There are a few exceptions to this, but they are quite rare. In these cases, the GLI sound is pronounced as it is spelled.
The GN sound in Italian sounds a little like a “NY” sound in English.
In Italian, when consonants are doubled, it creates a different sound and can change the meaning of the word entirely.
In general, the sound that double consonants make can be either more forceful or longer, depending on the word.
Here are some examples of sounds that become more FORCEFUL with double consonants.
Here are some examples of sounds that become LONGER with double consonants.
Now that we've been through the hardest letters and letter combinations, it's time to see if you can pronounce the following words:
odor / smell
land / earth
The next thing you need to learn about pronouncing words in Italian has to do with accents. Italian uses two kinds of accents:
the grave accent `
the acute accent ´
They change the way that a word is pronounced.
The grave accent can go on any vowel letter, and it has to go on vowels when they appear as the last letter in a word. The grave accent makes the vowel sound more closed, or end a little more abruptly than if the accent were not present.
liberty / freedom
The acute accent only goes on the letter E and makes the vowel sound more open, like “ay” in the English word “okay.”
why / because
Good work! Now you can move on and have a read of this Culture lesson, where we talk about what Italy is famous for.
Italy is among the most well-known countries for its rich culture, history, fashion, arts, food, architecture and more. No matter your tastes, Italy has something to offer all tourists!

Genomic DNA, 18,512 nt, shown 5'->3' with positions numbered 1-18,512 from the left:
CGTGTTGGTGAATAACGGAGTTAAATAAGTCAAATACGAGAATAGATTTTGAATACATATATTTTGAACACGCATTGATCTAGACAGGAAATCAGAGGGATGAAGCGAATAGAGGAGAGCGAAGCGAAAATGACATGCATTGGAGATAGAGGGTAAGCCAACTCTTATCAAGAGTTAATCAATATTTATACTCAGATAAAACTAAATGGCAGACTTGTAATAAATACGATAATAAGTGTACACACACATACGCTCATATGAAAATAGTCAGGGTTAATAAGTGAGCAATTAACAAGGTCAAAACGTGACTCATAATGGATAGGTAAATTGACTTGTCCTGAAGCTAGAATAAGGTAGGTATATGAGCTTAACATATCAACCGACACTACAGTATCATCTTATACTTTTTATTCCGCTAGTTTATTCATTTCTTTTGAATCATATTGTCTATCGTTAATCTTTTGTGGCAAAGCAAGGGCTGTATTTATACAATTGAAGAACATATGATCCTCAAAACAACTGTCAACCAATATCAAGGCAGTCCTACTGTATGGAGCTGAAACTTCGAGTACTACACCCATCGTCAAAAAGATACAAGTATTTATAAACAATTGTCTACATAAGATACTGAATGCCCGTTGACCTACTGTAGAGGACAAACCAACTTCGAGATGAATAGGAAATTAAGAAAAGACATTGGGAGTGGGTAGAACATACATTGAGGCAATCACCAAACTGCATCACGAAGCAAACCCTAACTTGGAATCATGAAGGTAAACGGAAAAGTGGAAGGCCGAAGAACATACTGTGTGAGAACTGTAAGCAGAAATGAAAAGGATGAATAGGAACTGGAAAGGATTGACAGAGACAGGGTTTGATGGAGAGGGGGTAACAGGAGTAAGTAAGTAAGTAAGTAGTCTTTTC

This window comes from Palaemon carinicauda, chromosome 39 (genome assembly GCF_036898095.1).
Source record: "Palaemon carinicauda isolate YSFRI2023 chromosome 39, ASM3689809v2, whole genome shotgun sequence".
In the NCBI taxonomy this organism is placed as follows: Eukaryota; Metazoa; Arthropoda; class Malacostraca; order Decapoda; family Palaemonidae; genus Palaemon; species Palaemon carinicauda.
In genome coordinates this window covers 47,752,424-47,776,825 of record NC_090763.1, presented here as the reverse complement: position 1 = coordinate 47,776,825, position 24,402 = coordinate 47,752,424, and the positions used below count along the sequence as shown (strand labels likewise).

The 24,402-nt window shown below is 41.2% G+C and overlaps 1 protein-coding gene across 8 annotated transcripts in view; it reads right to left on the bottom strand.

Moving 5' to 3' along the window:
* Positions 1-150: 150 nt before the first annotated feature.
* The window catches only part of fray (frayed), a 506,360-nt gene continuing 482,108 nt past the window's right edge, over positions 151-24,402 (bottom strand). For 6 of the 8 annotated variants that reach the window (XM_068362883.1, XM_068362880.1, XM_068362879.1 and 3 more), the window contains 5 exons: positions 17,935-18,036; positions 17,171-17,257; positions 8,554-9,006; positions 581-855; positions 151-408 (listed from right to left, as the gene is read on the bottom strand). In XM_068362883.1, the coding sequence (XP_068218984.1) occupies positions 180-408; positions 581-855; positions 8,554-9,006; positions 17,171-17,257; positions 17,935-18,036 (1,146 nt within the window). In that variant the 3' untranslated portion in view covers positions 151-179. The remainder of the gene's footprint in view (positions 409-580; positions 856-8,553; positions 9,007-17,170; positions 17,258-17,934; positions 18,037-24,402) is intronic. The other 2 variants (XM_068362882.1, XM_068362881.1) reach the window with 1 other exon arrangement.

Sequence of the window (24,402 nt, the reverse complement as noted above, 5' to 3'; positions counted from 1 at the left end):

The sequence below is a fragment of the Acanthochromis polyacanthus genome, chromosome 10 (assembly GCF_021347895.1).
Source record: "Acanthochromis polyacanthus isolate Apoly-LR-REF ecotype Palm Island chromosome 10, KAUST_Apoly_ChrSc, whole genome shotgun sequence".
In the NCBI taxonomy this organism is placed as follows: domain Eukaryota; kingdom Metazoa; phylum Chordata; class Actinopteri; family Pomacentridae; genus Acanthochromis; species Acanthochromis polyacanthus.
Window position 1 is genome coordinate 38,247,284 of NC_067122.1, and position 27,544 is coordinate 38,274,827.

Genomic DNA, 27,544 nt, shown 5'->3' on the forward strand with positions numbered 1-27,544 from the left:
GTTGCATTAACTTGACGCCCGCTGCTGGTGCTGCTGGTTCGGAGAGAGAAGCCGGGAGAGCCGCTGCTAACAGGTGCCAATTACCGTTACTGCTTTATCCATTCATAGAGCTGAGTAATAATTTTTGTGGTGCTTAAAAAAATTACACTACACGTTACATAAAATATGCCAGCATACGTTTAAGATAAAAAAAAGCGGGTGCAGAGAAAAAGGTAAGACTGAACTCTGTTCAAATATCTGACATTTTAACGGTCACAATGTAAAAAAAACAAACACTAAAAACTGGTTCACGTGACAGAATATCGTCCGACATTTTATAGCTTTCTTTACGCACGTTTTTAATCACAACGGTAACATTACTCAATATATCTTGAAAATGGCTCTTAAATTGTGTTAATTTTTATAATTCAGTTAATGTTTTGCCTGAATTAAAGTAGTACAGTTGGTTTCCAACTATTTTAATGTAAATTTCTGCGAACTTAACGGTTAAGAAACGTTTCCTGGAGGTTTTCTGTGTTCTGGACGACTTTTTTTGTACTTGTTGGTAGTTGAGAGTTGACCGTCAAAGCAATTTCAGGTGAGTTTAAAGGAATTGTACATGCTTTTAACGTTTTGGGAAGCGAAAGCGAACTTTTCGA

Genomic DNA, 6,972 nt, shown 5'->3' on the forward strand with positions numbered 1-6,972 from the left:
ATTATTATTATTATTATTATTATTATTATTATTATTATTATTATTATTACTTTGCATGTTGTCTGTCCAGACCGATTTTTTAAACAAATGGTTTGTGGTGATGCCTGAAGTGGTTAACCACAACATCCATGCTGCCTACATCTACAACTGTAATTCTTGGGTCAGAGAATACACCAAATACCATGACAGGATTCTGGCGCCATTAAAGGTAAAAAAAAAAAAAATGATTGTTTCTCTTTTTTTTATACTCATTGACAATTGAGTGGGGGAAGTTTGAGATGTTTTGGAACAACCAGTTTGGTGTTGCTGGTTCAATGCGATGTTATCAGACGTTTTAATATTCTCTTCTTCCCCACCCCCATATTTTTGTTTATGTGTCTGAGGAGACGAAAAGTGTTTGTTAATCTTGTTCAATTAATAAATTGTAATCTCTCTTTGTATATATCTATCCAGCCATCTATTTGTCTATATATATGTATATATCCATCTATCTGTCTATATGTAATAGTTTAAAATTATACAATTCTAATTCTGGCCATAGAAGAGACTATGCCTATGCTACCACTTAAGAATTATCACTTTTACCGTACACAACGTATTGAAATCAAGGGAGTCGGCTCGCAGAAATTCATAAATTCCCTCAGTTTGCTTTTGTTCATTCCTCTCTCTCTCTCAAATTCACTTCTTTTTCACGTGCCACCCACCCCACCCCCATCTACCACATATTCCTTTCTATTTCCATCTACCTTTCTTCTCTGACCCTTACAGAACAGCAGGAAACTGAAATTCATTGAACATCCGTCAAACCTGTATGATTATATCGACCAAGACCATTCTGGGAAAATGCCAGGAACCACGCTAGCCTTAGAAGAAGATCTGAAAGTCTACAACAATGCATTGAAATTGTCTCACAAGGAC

Italian history dates back thousands of years. The peninsula and islands have been home to mighty civilizations and empires that conquered the known world. Italy is also the home of the Renaissance.
Italy hosts some of the world’s most famous fashion shows, including Milan Fashion Week and Pitti Uomo. Italian fashion trends have become famous around the world, and modern Italians tend to dress well on many occasions.
Gastronomical delights await you in Italy! With world-famous dishes such as pizza, pasta, risotto, bruschetta and more, you can’t go wrong with Italian food. Each region also has its own typical dishes which are well worth trying.
If you have a passion for the arts, whether it’s theater, opera, film or history, Italy will not disappoint! You will find an abundance of towns and cities with arts and culture on full display.
Italy is a world-class destination and a popular country for tourists from all over the world, especially because of the importance of Rome and the Catholic Church.
Whether you’re planning your holiday or planning to work, live or study in Italy, there’s an appeal for just about anyone thanks to its superbly rich culture that spans hundreds of years. With so many claims to fame, Italy is a must-see, must-visit country!
Reinforce your learning from this lesson with the Rocket Reinforcement activities!